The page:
Saturday, November 9, 2013

Books for Kids: The Teenager Edition

We made it!  This is the last part of the series.  I've loved researching and creating these lists.  I hope you've enjoyed them, and I really hope you've discovered a few new books worth reading.  

This last section is focused on teenagers.  And it's probably the hardest list to compile.  With the YA boom that has hit in the last decade, there are just so, so many books to choose from.  Not to mention the fact that teenagers have a huge range of interests, massively different backgrounds and experiences, and wide ranging goals and expectations. However, there are a few themes and stories that are broadly applicable no matter who you are, no matter where you live, and no matter what you want out of life.  I focused this list on those stories.  Here they are.

The Fault In Our Stars by John Green: Whenever I recommend this book, people ask me what it's about, and I tell them: it's a fictional story about a teenage girl with cancer.  At that point their eyes glaze over and I can tell they have no interest.  At that point I start jumping up and down and flapping my hands, insisting that it's so much more than a 'cancer book,' it's not emotionally manipulative, and it really is worth their time.  They then make some excuse about leaving their curling iron on and quickly retreat, while casting nervous glances at me over their shoulders.  Their loss.  Seriously, you HAVE to read this book.  It's won all sorts of awards, and it certainly deserves them.  It's smart, funny, and really quite touching, all while tacking some pretty serious subjects.  This is the first book that has made me cry in a long, long time.  YOU HAVE TO READ THIS BOOK.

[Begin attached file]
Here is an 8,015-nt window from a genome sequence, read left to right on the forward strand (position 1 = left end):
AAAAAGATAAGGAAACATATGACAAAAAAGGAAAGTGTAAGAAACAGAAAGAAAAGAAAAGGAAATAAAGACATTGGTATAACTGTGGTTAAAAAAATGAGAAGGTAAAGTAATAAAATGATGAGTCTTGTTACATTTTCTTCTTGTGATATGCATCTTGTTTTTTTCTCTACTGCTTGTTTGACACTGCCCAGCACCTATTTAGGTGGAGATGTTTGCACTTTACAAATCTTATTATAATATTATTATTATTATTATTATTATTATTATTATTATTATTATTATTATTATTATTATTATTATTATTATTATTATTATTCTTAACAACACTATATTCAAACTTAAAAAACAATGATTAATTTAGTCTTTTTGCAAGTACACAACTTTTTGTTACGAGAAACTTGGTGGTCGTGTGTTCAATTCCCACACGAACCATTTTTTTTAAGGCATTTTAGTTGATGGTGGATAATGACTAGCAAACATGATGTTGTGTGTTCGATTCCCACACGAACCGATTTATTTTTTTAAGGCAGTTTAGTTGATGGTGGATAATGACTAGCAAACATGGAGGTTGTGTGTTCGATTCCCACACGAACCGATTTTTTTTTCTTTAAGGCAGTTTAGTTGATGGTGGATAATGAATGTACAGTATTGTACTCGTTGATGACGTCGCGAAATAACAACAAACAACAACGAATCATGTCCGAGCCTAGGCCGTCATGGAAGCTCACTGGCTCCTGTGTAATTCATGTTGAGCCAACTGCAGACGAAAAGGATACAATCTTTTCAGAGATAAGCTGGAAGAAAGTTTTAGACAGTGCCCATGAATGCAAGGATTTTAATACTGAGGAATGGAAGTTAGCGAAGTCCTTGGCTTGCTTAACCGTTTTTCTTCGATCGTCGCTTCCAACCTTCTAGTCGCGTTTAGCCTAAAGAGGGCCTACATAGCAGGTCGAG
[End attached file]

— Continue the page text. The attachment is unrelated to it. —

The Catcher in the Rye by J.D. Salinger: This is the quintessential adolescent book.  Holden Caulfield is simple and complex, eloquent and confused, full of angst and fear and pleasure and pain, and not entirely sure which is which.  He is a teenager.  It's a glorious time, but also extremely difficult.  Salinger captures the adolescent voice better than anyone else, and who to appreciate it best, and relate to it most, than other adolescents.

The Lord of the Rings by J.R.R. Tolkien: Before Harry defeated Voldemort, before Rand al'Thor discovered his destiny, before Ned Stark traveled to King's Landing, there was a Hobbit who lived in the Shire.  This series is largely considered to be the most imaginative, detailed, fully realized fictional world ever created.  Tolkien created entire languages for these books for goodness sake.  Though the books were never really dying, they have seen a greater insurgence since the movies were made about a decade ago.  I'm glad new readers can jump into middle earth and enjoy this incredible world for themselves.

Fahrenheit 451 by Ray Bradbury: Rarely does reading make me feel like I'm being rebellious, but this book does.  How can it not; you're reading a book about a society where reading books is forbidden.  This classic dystopian book looks at what makes us human.  It examines the evils of censorship and the dangers of conformity (a topic teenagers generally enjoy) and makes you ask yourself, what are you willing to fight for?

The Book Thief by Markus Zusak: Seriously, if you have not read this book, drop whatever you're doing and read it.  Hurry.  The movie was released yesterday, so hurry up and read it before Facebook spoils it for you.  If you want to see the movie, go right ahead.  But read the book too.  You won't be sorry.  Leisel's story is one that will stick with you for the rest of your life.